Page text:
GUAC sits at the green layer – aggregation and synthesis. But look at the red layer at the foundation. Google calls for a trust fabric. RKVST is a zero trust fabric, a zero trust evidence platform. We have that answer!
But RKVST alone does not solve all problems. We’re part of a growing ecosystem of tool vendors that create and consume software attestation and get them to the right places with RKVST. Each software producer and consumer is free to choose whichever tools they prefer.
SBOMs are the gift that keep on giving. Through APIs, SBOMs can provide a reliable, automated process, where provenance and integrity of information can be trusted and shared to exactly the right people and places so that organizations can accurately assess and address risks in a timely manner. And RKVST has the APIs for distributing evidence of software lifecycle artefacts and more, automating the work of identifying exactly what is at risk.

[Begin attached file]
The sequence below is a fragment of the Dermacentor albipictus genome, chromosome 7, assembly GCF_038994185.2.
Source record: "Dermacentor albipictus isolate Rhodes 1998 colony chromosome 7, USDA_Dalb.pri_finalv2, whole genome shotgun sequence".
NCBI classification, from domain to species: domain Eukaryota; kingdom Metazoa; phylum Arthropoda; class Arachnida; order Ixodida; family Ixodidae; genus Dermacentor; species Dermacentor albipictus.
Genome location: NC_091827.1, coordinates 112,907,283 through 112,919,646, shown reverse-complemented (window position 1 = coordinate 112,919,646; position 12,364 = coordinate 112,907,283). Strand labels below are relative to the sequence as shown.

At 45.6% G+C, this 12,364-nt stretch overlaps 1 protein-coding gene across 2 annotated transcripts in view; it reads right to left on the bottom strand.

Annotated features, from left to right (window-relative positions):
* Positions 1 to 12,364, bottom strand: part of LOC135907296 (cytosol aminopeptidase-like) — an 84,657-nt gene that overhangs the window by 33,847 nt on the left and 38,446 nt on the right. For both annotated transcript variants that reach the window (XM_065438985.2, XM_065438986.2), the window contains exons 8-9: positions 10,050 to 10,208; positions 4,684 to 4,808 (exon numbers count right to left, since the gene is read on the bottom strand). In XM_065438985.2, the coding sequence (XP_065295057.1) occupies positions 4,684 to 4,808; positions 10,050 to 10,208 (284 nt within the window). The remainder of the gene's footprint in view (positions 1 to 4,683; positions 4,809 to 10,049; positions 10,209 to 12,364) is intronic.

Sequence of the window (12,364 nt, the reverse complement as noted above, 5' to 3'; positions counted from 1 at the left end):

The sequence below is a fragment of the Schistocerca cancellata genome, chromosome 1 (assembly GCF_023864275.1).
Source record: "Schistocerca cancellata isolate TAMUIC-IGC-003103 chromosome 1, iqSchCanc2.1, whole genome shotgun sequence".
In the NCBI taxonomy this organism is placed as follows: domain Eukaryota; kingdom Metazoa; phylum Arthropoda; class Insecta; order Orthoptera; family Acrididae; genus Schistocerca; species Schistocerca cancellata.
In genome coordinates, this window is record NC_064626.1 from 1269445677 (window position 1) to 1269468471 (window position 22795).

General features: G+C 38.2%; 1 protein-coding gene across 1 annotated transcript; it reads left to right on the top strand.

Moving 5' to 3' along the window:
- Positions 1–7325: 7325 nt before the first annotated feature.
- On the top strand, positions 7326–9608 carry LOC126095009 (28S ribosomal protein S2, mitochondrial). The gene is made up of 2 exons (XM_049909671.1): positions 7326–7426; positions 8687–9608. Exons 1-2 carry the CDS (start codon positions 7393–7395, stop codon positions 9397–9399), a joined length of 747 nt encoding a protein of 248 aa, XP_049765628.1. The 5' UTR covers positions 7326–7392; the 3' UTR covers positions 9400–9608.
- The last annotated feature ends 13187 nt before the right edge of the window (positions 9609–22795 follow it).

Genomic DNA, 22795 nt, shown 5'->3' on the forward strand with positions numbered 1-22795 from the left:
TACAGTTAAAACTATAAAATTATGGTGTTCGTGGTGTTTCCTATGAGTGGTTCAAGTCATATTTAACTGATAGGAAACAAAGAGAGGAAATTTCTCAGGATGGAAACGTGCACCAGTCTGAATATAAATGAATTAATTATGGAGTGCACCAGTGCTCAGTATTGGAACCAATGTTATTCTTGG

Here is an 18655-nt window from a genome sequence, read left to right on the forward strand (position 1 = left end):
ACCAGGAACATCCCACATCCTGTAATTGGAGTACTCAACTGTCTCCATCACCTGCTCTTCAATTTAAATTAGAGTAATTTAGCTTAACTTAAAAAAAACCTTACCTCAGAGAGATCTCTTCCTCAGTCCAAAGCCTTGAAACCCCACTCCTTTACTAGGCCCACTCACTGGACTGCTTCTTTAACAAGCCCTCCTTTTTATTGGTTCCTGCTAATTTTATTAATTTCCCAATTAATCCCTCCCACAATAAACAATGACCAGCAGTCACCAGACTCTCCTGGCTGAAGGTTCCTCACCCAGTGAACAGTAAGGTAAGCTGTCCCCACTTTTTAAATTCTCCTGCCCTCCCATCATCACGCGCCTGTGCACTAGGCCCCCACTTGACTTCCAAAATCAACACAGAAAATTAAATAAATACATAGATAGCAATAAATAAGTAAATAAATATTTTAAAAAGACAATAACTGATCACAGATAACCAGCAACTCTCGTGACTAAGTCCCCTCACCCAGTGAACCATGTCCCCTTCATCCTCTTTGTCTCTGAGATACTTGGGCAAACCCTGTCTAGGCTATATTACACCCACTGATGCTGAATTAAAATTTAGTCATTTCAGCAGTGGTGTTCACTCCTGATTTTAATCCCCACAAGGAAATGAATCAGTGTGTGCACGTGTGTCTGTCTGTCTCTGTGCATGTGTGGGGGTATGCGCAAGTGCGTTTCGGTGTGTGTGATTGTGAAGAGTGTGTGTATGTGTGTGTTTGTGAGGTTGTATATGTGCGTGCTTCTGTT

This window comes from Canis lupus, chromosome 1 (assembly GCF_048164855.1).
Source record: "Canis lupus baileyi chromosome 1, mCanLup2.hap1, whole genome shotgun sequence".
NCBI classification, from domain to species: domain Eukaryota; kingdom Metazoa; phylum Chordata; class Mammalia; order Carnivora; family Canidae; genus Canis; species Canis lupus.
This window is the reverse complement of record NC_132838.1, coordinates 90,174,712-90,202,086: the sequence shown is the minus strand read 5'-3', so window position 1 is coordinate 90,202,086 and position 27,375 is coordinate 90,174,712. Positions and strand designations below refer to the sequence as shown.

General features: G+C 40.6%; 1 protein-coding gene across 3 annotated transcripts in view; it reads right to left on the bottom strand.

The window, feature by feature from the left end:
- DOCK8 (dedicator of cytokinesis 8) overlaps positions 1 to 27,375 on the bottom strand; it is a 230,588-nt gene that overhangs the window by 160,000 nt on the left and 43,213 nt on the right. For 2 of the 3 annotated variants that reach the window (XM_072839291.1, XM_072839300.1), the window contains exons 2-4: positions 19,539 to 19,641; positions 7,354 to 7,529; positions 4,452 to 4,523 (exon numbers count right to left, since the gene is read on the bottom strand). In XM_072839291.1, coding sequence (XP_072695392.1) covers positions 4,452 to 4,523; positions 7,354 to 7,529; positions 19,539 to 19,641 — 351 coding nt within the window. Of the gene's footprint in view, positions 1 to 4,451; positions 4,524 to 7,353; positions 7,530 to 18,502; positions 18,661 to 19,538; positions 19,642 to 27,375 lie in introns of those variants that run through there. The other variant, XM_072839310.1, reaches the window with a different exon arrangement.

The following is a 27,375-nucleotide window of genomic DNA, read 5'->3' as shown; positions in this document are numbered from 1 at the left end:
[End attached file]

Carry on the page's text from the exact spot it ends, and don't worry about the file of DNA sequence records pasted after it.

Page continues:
If you’re a software consumer, ask your SOC tool vendors to integrate with RKVST so they can get the evidence you’re looking for directly in the tools you use today.
If you’re a software developer, ask your DevOps tool vendors to integrate RKVST APIs to make it easy to distribute SBOMs to your customers.
If you’re a tool vendor, join our technology partner ecosystem here.
Or you could do all of this yourself with APIs if you want, this guide shows how.